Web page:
Write about a time when no one believed you.
The first thing that comes to mind when I read this prompt is high school, senior year. Us seniors were a part of a class wide English game involving the novel Nineteen Eighty-Four by George Orwell. It’s a popular dystopian novel. Most of us had to read it in school. It’s where the phrase “Big Brother is watching you” came from as the population in the novel is constantly controlled through surveillance. Personally, it wasn’t my cup of tea, but I did enjoy the game my senior class had to do because of it.
In the book, there are these people called Thought Police. They’re normal members of society who make sure everyone else is following the rules of society. Your neighbor could be one. Your family member or co-worker. If they caught you breaking a rule, they turned you in, and you faced punishment. My senior class did something very similar so we’d understand the kind of world in Nineteen Eighty-Four. We had rules we had to follow and here were a few of them:
- Don’t talk about the game to anyone–ESPECIALLY UNDERCLASSMEN. If asked about the game, say a specific phrase that I no longer remember.
- Greet your teachers by saying: “I am eager to learn today.”
- No chewing gum or eating during class.
- No looking at your phone during school hours.
- No passing notes in class.
- No having earbuds in during school hours.
- No talking during class unless called upon by a teacher.
- Don’t be tardy or absent.
The game lasted for about a week and at the end of it, we may have had to write an essay. Here’s the kicker. The word count for the essay started at 500 words–no big deal. However, if you got caught breaking a rule by the Thought Police, 500 more words would be added to your essay. 500 for every rule you broke. Pretty sure some of my classmates got up to 10,000 words. There was a way out, though. By the end of the week, if you could correctly identify a Thought Police, you didn’t have to write the essay at all.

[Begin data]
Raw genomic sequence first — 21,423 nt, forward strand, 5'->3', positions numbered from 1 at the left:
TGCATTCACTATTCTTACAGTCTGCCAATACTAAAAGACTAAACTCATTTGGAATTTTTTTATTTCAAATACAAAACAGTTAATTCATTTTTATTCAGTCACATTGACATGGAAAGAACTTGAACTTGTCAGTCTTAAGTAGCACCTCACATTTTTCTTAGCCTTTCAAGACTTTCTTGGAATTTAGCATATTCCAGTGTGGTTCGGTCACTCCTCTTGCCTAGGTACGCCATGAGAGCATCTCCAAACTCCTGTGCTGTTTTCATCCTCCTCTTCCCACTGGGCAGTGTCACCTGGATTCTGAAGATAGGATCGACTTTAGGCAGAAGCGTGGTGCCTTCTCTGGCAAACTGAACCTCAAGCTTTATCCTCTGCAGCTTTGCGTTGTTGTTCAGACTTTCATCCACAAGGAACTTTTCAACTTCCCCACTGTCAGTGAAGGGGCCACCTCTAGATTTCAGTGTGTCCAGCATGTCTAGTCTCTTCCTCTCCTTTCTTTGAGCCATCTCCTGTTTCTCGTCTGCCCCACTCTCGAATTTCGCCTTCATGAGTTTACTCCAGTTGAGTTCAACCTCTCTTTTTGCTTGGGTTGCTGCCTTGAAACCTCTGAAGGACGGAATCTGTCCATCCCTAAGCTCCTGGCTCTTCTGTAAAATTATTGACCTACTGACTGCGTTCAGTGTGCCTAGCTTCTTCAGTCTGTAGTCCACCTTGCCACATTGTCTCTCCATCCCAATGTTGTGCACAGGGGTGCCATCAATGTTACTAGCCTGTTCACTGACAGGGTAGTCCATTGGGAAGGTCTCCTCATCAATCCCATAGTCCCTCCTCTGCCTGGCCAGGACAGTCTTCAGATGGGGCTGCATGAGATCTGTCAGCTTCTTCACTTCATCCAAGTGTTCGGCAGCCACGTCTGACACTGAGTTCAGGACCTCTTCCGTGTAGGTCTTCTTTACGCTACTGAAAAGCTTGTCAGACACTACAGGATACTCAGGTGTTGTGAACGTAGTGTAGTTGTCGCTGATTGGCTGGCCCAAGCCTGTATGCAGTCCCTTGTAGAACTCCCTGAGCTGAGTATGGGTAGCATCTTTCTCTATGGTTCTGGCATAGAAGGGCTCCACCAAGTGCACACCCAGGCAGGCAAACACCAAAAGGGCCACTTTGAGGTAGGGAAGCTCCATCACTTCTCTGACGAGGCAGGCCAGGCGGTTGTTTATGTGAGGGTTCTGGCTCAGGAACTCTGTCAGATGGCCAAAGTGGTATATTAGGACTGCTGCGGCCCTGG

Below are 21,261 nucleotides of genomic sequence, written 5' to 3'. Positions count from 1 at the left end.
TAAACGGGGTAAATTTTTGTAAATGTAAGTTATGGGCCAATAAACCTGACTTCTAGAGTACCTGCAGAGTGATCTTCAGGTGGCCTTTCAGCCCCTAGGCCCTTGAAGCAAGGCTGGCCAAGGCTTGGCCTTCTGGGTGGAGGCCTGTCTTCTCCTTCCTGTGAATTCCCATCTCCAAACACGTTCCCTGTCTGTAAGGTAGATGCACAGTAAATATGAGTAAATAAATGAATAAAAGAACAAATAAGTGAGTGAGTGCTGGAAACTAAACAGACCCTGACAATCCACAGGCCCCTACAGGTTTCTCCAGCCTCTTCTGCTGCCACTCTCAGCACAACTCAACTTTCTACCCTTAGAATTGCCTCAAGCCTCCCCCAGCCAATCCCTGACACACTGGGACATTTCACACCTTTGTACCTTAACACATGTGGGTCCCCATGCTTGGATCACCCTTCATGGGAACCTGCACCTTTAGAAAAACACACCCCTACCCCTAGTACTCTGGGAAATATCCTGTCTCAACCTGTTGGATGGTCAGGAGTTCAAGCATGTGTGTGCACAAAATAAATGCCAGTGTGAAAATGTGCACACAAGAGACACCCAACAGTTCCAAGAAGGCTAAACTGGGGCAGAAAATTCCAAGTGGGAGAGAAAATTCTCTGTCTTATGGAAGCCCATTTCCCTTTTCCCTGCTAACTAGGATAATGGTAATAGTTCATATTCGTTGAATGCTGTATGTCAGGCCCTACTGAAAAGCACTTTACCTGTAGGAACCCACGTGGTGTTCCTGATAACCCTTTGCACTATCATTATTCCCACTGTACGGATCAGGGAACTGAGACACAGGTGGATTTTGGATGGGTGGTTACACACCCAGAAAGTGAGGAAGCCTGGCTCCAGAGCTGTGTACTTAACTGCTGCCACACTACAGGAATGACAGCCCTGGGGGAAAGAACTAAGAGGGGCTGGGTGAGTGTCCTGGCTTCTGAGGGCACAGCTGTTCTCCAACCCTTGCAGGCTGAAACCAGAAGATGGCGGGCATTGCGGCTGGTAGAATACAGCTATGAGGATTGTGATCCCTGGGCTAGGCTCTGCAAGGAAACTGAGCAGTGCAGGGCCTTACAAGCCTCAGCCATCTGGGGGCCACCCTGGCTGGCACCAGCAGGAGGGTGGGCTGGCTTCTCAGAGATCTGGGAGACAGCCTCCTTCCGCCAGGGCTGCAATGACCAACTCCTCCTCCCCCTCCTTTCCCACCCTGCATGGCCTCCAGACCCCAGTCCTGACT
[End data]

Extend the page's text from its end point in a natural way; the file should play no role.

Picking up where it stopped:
So who were the Thought Police? They were other members of my senior class. My fellow students, and you know what? I was one of them.
I was a Thought Police. The very first day the game started, I got the email. To be a Thought Police and stay a Thought Police, you had to turn in at least five rule breakers each night. I didn’t like it. I didn’t like the idea of turning my friends in for silly rules. I’m a loyal person, not a snitch. The idea of turning my friends in and increasing their essay word count felt like betrayal to me. I wanted to decline. I didn’t want to be viewed as the ‘bad’ Thought Police, but then I realized something. If I became a Thought Police, then there would be one less for my friends to worry about. If I declined, the job would go to someone who would likely be more than happy writing me and my friends up for breaking the rules. So, I accepted with the vow that I wouldn’t rat out anyone I considered a friend.
Yet, I had to be careful. I couldn’t let anyone know I was a Thought Police else I would have to write the essay. Thought Police had different rules from normal students. If you got outed, you wrote the essay with the word count to however many rules you broke. If no one pegs you as a Thought Police, you’re off the hook. You write nothing. I remember the day before the game started. My classmates were either hoping to become Thought Police-or making alliances to out the Thought Police. No one wanted to write the essay no matter how long their word count was. I knew when I became a Thought Police I had to be EXTREMELY careful.